A Transition Pathway

To adopt the embedded view, companies should consider four points. The first addresses establishing thresholds; the other three focus on achieving them.

  1. Thresholds are best set through multistakeholder initiatives (MSIs). Relevant thresholds must be identified and translated to the company level. Setting thresholds, however, involves judgment; it is not a purely scientific exercise. Guidance is available to help companies set thresholds themselves, but MSIs based on companies working with government, civil society, and others are best positioned to institutionalize thresholds. The SBTi, CEO Water Mandate, and FLA are all examples of relevant MSIs, and other efforts are under way. MSIs can institutionalize thresholds through providing learning platforms, standards, enforcement mechanisms, and labels and certifications.

  2. Sustainable companies employ both incremental and radical innovation. Companies may need to change their products, processes, and business models to operate within defined thresholds.

    Incremental innovation improves performance through small, steady changes. Over time, this can lead to substantial improvement, but performance eventually levels off. Most current sustainability initiatives, such as improving efficiency, focus on incremental innovation. Few companies, however, will become sustainable through incremental innovation alone.

    Radical innovation focuses on doing things differently. It occurs intermittently, and can shift markets or create new ones. The increasing uptake of additive manufacturing, for example, could disrupt supply chains. After implementing a radical change, the incremental innovation process begins again.

  3. The pathway to true sustainability is nonlinear. The pathway varies by company; it both starts and ends in different positions. Different companies will have different paces of change. Progress depends on market, technological, and regulatory factors, among others. Moreover, disruptions from radical innovation result in performance discontinuities. To navigate the transition, companies must set aggressive, attainable trajectory targets. Trade-offs between economic, environmental, and social performance will most likely be required along the way. Companies may make trade-offs differently, but they should align with the priorities from the trajectory targets.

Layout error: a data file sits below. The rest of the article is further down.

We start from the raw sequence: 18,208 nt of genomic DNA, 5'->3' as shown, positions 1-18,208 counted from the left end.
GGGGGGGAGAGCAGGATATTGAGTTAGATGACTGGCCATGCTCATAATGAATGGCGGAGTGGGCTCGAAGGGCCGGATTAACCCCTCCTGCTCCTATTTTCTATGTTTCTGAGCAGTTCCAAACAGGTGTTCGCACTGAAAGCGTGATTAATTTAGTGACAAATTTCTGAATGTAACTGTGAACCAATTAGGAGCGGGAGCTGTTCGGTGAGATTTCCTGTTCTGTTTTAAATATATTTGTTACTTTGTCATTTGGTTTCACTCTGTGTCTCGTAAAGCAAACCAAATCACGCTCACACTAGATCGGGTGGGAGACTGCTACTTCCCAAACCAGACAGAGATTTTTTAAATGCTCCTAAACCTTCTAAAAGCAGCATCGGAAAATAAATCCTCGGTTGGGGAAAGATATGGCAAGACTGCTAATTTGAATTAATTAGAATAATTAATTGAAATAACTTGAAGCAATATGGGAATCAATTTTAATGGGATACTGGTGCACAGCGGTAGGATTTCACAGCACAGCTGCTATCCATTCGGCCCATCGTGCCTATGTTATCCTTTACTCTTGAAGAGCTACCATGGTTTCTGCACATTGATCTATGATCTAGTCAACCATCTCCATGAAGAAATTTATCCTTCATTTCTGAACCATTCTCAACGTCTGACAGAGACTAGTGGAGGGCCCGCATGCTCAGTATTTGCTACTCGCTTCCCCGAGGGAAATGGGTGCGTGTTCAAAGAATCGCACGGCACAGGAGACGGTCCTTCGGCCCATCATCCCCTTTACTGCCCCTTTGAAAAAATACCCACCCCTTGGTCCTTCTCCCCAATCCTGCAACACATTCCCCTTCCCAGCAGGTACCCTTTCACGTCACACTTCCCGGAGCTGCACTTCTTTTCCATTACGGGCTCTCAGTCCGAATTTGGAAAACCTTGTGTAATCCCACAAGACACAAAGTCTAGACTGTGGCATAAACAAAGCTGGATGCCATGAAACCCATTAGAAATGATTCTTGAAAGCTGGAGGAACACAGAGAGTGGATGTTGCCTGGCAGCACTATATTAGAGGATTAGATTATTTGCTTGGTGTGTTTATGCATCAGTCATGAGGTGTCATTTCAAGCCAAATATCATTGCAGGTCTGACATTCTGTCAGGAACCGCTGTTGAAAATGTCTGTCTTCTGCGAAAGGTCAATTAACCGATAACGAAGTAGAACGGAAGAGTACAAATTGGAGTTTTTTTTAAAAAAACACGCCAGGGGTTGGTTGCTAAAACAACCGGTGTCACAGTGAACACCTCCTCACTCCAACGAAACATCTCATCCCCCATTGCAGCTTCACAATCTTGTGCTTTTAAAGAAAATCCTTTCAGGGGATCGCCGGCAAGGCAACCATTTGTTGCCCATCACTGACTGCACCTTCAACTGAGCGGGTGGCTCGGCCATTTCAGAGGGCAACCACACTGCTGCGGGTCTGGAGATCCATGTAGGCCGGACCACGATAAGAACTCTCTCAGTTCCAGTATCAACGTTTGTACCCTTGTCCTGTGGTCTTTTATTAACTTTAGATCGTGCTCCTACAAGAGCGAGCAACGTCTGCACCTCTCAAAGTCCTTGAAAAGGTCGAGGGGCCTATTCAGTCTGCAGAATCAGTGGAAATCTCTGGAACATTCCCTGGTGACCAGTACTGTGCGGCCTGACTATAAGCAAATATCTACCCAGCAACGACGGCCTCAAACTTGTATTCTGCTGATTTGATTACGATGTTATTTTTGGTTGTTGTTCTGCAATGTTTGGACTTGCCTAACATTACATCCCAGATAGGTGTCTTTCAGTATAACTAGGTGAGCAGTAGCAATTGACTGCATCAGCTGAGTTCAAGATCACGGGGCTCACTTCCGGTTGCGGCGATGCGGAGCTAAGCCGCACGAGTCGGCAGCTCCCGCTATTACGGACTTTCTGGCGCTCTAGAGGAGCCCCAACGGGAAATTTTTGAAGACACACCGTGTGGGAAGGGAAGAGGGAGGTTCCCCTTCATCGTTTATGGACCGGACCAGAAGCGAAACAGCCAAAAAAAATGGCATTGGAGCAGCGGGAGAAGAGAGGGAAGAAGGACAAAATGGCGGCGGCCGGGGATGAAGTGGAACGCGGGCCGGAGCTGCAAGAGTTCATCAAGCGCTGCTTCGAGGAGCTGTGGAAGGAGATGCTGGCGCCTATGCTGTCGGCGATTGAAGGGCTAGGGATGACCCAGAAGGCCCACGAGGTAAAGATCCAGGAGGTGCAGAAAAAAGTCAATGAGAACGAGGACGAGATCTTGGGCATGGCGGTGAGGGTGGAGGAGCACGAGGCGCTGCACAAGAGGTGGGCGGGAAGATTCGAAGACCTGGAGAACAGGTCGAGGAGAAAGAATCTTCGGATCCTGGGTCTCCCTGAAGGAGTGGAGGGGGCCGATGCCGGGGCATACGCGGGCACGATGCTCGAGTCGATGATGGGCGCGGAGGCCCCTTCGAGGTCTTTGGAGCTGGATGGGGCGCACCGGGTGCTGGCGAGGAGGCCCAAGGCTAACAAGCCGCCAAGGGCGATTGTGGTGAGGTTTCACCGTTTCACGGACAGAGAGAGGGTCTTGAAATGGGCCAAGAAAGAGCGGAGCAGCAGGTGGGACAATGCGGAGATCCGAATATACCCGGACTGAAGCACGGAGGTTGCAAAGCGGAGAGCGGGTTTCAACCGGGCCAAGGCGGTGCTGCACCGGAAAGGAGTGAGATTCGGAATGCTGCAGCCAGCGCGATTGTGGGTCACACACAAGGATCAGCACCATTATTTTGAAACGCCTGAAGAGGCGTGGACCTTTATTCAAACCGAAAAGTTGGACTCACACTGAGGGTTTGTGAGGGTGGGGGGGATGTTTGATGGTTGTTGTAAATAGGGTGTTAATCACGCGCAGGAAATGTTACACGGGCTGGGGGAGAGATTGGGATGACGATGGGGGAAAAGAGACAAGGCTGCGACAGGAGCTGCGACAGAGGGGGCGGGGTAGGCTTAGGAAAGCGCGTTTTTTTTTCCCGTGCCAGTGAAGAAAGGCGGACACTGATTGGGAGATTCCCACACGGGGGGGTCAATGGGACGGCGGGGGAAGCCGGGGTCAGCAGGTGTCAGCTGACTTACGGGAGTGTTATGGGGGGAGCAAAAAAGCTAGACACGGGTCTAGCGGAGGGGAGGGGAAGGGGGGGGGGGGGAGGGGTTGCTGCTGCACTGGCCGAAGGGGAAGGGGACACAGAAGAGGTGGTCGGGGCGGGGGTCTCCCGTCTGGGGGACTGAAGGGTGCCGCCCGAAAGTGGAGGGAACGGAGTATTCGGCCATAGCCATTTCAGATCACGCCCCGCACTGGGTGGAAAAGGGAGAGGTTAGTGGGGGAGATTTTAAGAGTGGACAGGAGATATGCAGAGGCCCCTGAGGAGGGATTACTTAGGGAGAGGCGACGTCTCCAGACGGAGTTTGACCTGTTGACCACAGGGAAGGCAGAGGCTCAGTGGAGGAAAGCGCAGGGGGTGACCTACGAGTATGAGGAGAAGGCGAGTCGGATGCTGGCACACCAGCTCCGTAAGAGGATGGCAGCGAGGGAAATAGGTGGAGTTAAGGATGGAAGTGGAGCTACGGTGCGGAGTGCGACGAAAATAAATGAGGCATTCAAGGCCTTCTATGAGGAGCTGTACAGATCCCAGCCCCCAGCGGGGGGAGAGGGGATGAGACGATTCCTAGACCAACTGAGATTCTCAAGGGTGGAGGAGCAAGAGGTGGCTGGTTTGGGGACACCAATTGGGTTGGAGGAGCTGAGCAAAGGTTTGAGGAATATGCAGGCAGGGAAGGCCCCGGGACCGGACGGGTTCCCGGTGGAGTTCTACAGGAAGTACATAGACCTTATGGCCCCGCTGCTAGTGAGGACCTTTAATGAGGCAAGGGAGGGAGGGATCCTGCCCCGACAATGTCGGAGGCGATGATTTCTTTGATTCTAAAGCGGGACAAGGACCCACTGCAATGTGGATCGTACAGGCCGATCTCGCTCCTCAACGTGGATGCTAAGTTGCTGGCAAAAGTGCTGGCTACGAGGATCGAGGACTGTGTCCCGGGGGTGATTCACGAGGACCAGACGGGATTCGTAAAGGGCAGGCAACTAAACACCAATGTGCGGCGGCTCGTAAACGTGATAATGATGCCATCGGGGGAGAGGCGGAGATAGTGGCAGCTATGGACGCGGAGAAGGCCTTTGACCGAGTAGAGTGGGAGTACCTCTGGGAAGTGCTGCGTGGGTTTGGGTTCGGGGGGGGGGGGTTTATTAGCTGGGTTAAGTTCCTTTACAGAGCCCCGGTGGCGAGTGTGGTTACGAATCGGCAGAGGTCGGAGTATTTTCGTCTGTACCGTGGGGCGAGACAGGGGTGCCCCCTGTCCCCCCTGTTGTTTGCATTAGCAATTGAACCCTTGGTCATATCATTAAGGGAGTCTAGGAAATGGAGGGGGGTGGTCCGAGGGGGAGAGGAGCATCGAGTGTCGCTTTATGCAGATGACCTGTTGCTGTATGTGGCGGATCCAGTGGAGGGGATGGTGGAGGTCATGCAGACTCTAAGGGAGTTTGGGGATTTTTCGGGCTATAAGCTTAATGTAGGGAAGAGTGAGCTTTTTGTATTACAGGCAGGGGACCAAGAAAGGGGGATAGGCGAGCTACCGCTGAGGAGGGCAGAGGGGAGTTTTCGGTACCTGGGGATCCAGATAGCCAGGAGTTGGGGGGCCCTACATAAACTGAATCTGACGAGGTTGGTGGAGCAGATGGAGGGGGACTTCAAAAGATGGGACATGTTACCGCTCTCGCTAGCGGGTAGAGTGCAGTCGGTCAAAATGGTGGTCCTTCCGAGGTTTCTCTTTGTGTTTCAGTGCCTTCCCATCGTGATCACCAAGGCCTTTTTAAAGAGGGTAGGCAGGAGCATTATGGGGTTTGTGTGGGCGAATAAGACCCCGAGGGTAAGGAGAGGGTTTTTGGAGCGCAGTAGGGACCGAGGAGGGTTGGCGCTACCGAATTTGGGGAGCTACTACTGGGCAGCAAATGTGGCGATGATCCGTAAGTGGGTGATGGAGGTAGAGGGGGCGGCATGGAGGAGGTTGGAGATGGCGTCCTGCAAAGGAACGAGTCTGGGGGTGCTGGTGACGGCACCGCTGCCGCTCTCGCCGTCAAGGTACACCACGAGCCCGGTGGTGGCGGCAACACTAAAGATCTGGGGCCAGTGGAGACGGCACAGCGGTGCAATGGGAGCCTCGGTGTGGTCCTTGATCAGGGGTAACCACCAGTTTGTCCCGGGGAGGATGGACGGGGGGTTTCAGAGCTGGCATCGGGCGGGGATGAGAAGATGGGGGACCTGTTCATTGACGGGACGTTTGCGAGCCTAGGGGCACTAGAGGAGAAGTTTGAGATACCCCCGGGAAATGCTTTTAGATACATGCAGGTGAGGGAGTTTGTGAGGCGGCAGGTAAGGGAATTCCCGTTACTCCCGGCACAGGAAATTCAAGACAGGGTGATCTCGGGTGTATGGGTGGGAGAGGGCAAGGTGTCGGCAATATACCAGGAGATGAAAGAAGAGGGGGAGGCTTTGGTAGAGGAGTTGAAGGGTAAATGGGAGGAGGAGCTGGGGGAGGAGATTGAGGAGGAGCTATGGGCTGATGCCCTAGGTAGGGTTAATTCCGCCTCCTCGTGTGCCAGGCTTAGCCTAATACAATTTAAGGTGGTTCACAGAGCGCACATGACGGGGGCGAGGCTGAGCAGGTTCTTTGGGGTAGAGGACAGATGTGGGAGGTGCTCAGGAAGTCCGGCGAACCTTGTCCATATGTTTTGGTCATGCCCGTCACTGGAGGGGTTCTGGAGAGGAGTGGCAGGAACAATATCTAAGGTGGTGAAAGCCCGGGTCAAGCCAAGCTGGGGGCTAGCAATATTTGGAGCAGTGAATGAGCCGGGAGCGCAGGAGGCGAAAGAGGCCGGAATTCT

4. Companies widely influence sustainability. Sustainability requires companies to consider the whole picture. Companies rightly focus most on things they directly control, such as internal operations, but they must consider their broader influence. Consider three examples.

First, a company’s products matter. There is, for example, no such thing as a sustainable biological weapons manufacturer. Second, supply chains are integral to corporate sustainability. Having a sustainable supply chain means sourcing from sustainable suppliers. Third, advocacy is also important. Reducing GHG emissions is commendable; it is unsustainable, however, if accompanied by efforts to discredit climate science. Companies can act unsustainably, even while operating within thresholds.

Corporate commitments to sustainability should be celebrated. Thousands of companies are making good-faith efforts to exceed legal requirements. There is a need, however, for companies to shift their perspectives on what sustainability means.


MIT Sloan Management Review